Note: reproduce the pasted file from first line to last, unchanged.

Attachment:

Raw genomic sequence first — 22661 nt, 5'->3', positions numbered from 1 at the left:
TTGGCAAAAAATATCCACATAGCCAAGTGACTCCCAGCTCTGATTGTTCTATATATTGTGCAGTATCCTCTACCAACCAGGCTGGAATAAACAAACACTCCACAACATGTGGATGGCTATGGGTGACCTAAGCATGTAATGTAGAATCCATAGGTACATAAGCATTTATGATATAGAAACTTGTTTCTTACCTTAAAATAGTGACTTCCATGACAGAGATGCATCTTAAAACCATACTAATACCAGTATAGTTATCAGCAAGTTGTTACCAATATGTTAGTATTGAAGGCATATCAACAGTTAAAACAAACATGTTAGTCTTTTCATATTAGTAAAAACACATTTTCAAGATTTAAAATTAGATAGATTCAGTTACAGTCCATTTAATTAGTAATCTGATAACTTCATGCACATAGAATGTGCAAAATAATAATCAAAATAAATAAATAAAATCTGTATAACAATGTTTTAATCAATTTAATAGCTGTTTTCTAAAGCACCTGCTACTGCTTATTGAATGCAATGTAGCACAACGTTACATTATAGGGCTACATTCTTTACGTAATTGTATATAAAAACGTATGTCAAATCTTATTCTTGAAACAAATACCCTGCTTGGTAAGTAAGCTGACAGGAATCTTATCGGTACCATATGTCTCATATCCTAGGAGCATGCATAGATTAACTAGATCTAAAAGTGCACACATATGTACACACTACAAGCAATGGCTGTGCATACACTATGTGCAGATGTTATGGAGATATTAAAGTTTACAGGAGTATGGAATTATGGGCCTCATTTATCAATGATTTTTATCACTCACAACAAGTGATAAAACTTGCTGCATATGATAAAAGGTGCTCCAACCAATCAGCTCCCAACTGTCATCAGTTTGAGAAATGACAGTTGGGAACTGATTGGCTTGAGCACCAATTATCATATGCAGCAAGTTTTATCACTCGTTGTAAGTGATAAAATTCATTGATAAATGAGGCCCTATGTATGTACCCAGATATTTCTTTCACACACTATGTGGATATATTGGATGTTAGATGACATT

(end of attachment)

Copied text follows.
Raw genomic sequence first — 22661 nt, 5'->3', positions numbered from 1 at the left:
TTGGCAAAAAATATCCACATAGCCAAGTGACTCCCAGCTCTGATTGTTCTATATATTGTGCAGTATCCTCTACCAACCAGGCTGGAATAAACAAACACTCCACAACATGTGGATGGCTATGGGTGACCTAAGCATGTAATGTAGAATCCATAGGTACATAAGCATTTATGATATAGAAACTTGTTTCTTACCTTAAAATAGTGACTTCCATGACAGAGATGCATCTTAAAACCATACTAATACCAGTATAGTTATCAGCAAGTTGTTACCAATATGTTAGTATTGAAGGCATATCAACAGTTAAAACAAACATGTTAGTCTTTTCATATTAGTAAAAACACATTTTCAAGATTTAAAATTAGATAGATTCAGTTACAGTCCATTTAATTAGTAATCTGATAACTTCATGCACATAGAATGTGCAAAATAATAATCAAAATAAATAAATAAAATCTGTATAACAATGTTTTAATCAATTTAATAGCTGTTTTCTAAAGCACCTGCTACTGCTTATTGAATGCAATGTAGCACAACGTTACATTATAGGGCTACATTCTTTACGTAATTGTATATAAAAACGTATGTCAAATCTTATTCTTGAAACAAATACCCTGCTTGGTAAGTAAGCTGACAGGAATCTTATCGGTACCATATGTCTCATATCCTAGGAGCATGCATAGATTAACTAGATCTAAAAGTGCACACATATGTACACACTACAAGCAATGGCTGTGCATACACTATGTGCAGATGTTATGGAGATATTAAAGTTTACAGGAGTATGGAATTATGGGCCTCATTTATCAATGATTTTTATCACTCACAACAAGTGATAAAACTTGCTGCATATGATAAAAGGTGCTCCAACCAATCAGCTCCCAACTGTCATCAGTTTGAGAAATGACAGTTGGGAACTGATTGGCTTGAGCACCAATTATCATATGCAGCAAGTTTTATCACTCGTTGTAAGTGATAAAATTCATTGATAAATGAGGCCCTATGTATGTACCCAGATATTTCTTTCACACACTATGTGGATATATTGGATGTTAGATGACATT